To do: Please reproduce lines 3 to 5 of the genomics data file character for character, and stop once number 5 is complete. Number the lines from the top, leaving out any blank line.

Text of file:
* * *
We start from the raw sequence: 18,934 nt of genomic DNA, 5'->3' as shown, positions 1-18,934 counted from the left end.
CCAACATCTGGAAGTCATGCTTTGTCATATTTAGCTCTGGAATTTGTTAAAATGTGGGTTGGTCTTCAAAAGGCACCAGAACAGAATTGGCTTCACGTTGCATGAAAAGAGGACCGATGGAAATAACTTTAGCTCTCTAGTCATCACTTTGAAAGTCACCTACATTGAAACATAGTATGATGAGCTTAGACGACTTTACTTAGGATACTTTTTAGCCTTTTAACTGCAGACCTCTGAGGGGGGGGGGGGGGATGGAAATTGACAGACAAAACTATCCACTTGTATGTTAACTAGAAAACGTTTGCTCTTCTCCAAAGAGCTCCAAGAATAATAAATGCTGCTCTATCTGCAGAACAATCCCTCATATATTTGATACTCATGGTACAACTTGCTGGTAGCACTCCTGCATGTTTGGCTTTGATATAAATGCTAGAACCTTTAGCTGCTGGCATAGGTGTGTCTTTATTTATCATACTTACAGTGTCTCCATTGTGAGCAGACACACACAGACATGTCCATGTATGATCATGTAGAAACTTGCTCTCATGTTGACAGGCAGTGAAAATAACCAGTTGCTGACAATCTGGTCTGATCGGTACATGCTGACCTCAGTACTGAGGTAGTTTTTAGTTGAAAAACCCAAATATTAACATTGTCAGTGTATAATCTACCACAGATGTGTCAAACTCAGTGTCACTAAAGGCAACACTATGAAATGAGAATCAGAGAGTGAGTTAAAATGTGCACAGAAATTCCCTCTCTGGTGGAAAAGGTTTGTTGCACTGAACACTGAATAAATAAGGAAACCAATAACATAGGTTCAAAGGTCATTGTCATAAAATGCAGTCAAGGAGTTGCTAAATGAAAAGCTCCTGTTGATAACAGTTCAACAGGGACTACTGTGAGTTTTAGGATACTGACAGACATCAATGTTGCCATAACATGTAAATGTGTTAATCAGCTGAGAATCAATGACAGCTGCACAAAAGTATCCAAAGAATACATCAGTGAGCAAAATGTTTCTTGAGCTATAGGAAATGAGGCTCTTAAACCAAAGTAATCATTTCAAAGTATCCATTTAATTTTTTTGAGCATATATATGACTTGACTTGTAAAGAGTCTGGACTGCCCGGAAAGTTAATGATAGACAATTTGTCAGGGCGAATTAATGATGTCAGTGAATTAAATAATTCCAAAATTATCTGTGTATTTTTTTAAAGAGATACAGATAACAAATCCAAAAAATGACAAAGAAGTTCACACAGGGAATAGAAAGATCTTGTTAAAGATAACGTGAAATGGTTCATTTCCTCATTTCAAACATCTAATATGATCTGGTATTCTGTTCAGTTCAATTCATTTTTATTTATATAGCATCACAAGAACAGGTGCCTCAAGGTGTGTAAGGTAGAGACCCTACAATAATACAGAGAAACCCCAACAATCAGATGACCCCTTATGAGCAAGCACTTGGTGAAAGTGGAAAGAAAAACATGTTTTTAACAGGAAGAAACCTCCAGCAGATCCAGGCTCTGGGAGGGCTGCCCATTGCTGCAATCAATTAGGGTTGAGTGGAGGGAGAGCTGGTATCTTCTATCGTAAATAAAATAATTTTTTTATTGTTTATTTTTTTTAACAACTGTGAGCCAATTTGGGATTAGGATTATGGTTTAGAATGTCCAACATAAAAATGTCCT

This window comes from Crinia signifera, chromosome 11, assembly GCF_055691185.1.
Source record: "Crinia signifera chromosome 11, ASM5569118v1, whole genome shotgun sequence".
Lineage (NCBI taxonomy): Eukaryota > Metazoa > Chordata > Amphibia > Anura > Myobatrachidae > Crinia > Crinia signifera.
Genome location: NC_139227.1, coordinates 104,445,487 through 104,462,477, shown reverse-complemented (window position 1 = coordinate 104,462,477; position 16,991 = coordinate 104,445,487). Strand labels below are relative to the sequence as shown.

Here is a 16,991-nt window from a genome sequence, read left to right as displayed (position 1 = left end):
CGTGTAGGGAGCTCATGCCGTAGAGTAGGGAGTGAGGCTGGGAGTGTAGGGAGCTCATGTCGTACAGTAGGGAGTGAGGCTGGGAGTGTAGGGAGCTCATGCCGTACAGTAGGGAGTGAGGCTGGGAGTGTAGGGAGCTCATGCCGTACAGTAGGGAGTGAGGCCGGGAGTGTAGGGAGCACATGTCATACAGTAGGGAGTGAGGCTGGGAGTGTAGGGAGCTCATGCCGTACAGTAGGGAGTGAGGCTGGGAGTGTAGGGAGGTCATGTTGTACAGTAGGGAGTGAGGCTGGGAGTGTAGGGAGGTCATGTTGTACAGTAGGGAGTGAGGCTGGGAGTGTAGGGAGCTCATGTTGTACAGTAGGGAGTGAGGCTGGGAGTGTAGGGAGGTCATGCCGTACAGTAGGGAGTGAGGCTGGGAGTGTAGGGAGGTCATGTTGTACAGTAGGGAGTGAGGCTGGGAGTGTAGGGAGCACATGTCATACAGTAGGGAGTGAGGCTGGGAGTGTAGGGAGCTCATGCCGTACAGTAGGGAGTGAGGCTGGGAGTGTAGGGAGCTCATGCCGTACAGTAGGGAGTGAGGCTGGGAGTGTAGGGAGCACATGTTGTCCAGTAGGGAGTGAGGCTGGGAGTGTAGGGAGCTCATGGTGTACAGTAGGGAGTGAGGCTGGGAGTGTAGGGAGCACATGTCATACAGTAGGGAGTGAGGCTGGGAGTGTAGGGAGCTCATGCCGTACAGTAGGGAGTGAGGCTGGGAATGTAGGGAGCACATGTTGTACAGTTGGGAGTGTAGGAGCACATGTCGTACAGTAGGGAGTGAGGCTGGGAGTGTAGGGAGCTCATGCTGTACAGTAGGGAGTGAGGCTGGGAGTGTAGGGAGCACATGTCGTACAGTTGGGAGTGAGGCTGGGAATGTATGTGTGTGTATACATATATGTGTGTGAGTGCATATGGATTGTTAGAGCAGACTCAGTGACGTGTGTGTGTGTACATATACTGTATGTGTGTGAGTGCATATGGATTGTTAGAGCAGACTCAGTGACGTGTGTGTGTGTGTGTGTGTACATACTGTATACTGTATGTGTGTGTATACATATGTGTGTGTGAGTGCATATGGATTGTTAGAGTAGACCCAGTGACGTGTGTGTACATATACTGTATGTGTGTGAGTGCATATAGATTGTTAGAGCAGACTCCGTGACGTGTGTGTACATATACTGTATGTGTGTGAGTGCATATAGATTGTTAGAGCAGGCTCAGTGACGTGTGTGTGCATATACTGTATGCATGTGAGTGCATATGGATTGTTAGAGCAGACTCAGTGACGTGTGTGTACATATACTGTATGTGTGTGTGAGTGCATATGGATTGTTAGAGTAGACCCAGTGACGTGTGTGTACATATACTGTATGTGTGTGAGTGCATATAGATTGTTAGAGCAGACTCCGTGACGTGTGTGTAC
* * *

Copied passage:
This window comes from Crinia signifera, chromosome 11, assembly GCF_055691185.1.
Source record: "Crinia signifera chromosome 11, ASM5569118v1, whole genome shotgun sequence".
Lineage (NCBI taxonomy): Eukaryota > Metazoa > Chordata > Amphibia > Anura > Myobatrachidae > Crinia > Crinia signifera.